That the balance of power that has shifted from the Netherlands is evident – last year’s Europa League final was Ajax’s first shot of silverware in more than two decades. There is a specific reason why this happened and why present-day Dutch squads, unlike those of yesteryear, are drawn from eclectic sources – the Bosman Ruling of 1995.
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While the landmark judgment by the European Court of Justice recognised footballers as workers and guaranteed freedom of movement and association, it also paved the way for an ever-increasing gulf in terms of both performance and finances between the bigger, more affluent clubs and the so-called smaller ones.
That same year, Van Gaal’s young Ajax side were crowned European champions. In an interview 10 years later, he revealed the turmoil at Ajax after the Bosman ruling. “We tried to commit players for the long-term immediately, but a number of guys chose to leave on a free transfer, to be sold on one year later. Especially to AC Milan, as they were able to take Kluivert, Bogarde and Reiziger for free, to sell them on later for a lot of money.”
Today, when the finances of a top-flight club are significantly dependent on TV revenue shares, it is telling that not only is the Dutch domestic league nowhere near the top five richest leagues in Europe, but also inconspicuously clumped together with several others under “Other Leagues”. While Barcelona, Real Madrid, Paris Saint-Germain, Bayern Munich and the two Manchester outfits, with their international following and enormous revenue shares, can splurge money to sign quality footballers, the smaller clubs are not affluent enough to hold on to their talented players. In the words, of Van Gaal: “The smaller countries definitively have suffered negative consequences from the Bosman case and the bigger clubs in bigger nations I think much much less; they have more money.”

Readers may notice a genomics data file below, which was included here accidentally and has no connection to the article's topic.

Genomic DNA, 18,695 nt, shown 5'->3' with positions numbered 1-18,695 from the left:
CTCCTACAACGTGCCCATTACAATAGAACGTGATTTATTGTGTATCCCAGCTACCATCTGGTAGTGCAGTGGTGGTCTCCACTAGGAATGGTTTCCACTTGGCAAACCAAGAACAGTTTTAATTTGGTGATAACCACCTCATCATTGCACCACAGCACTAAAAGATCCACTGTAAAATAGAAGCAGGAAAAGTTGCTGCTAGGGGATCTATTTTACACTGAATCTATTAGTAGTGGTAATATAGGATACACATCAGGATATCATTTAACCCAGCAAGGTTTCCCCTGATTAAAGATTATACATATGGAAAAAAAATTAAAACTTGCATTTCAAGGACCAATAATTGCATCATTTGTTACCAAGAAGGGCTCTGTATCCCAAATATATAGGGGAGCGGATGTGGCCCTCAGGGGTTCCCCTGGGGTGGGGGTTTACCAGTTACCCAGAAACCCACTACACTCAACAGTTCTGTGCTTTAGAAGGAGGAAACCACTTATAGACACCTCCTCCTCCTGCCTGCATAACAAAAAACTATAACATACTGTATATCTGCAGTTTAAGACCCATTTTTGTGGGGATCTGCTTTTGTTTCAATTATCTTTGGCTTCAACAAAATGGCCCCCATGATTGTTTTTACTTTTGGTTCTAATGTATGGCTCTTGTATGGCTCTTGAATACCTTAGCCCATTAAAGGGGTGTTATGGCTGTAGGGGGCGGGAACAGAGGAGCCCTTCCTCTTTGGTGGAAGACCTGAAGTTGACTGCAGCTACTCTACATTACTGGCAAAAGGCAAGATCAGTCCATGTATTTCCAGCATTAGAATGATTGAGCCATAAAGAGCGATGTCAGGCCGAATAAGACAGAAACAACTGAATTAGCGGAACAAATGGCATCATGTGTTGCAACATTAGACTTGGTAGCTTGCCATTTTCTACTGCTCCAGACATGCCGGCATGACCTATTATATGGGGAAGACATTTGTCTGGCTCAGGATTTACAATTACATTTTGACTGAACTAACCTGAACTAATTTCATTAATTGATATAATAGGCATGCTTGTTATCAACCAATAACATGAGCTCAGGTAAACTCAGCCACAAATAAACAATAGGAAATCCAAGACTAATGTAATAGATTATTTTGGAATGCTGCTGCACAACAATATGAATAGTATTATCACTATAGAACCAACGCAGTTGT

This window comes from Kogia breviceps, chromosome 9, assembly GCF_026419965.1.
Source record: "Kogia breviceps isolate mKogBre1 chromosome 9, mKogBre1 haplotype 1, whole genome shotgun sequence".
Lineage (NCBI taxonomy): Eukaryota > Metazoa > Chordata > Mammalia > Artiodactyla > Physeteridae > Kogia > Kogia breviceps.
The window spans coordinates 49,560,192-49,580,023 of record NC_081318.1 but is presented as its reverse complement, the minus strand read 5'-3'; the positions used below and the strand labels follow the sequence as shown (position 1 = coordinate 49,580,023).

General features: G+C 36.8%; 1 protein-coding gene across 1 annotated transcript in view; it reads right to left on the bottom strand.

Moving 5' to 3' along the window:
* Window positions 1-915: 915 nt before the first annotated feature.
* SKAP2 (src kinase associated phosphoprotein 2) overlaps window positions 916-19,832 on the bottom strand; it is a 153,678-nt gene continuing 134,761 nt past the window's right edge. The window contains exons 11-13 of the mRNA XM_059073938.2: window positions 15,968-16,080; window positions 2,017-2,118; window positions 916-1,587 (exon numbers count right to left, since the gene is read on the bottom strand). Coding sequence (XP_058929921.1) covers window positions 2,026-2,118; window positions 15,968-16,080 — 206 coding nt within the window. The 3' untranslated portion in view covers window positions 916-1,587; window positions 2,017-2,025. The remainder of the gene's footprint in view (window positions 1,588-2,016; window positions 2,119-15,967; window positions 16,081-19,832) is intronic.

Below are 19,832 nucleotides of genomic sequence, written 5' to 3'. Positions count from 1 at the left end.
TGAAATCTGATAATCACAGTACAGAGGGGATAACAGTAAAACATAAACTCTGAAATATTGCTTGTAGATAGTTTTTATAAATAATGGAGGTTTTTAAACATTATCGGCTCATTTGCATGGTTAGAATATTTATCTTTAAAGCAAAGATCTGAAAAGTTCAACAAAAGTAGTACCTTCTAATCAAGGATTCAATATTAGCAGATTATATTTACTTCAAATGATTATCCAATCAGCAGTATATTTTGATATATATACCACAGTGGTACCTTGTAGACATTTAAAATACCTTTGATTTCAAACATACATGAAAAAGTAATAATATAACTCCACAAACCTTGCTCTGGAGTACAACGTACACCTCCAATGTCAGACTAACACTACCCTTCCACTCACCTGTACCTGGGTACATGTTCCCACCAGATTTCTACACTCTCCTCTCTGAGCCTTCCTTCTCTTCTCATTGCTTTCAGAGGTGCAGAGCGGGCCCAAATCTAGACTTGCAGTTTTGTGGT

With the exodus of Dutch footballers to the domestic leagues of other countries, not only has it become tougher to plan long-term for clubs, it has also become almost impossible to plan for a long-term coherent strategy for the national team as well. The fact that the players in Dutch squad ply their trade in a variety of clubs and countries, each with their own style of football, necessitates a more pragmatic approach to the game – it is impractical to impose an idealistic philosophy on the national team anymore. This is, of course, if the Dutch care at all about winning rather than focusing solely on their ideal of beautiful football.
Once recognised as trailblazing in their innovation, the great minds at the sporting complex of De Toekomst seem to be struggling to cope with an obstacle few even recognise as one – the obsession with being artists on the pitch. Although the traditional Dutch fan may argue otherwise, the melancholy, disappointment and frustration in the Netherlands after the failure of the national team to qualify for the World Cup next year suggests they do care about winning games.
Successful teams are those that play to their strengths and make do with what they have. Football, after all, is rarely beautiful when one is losing.
By Shirsho Dasgupta @ShirshoD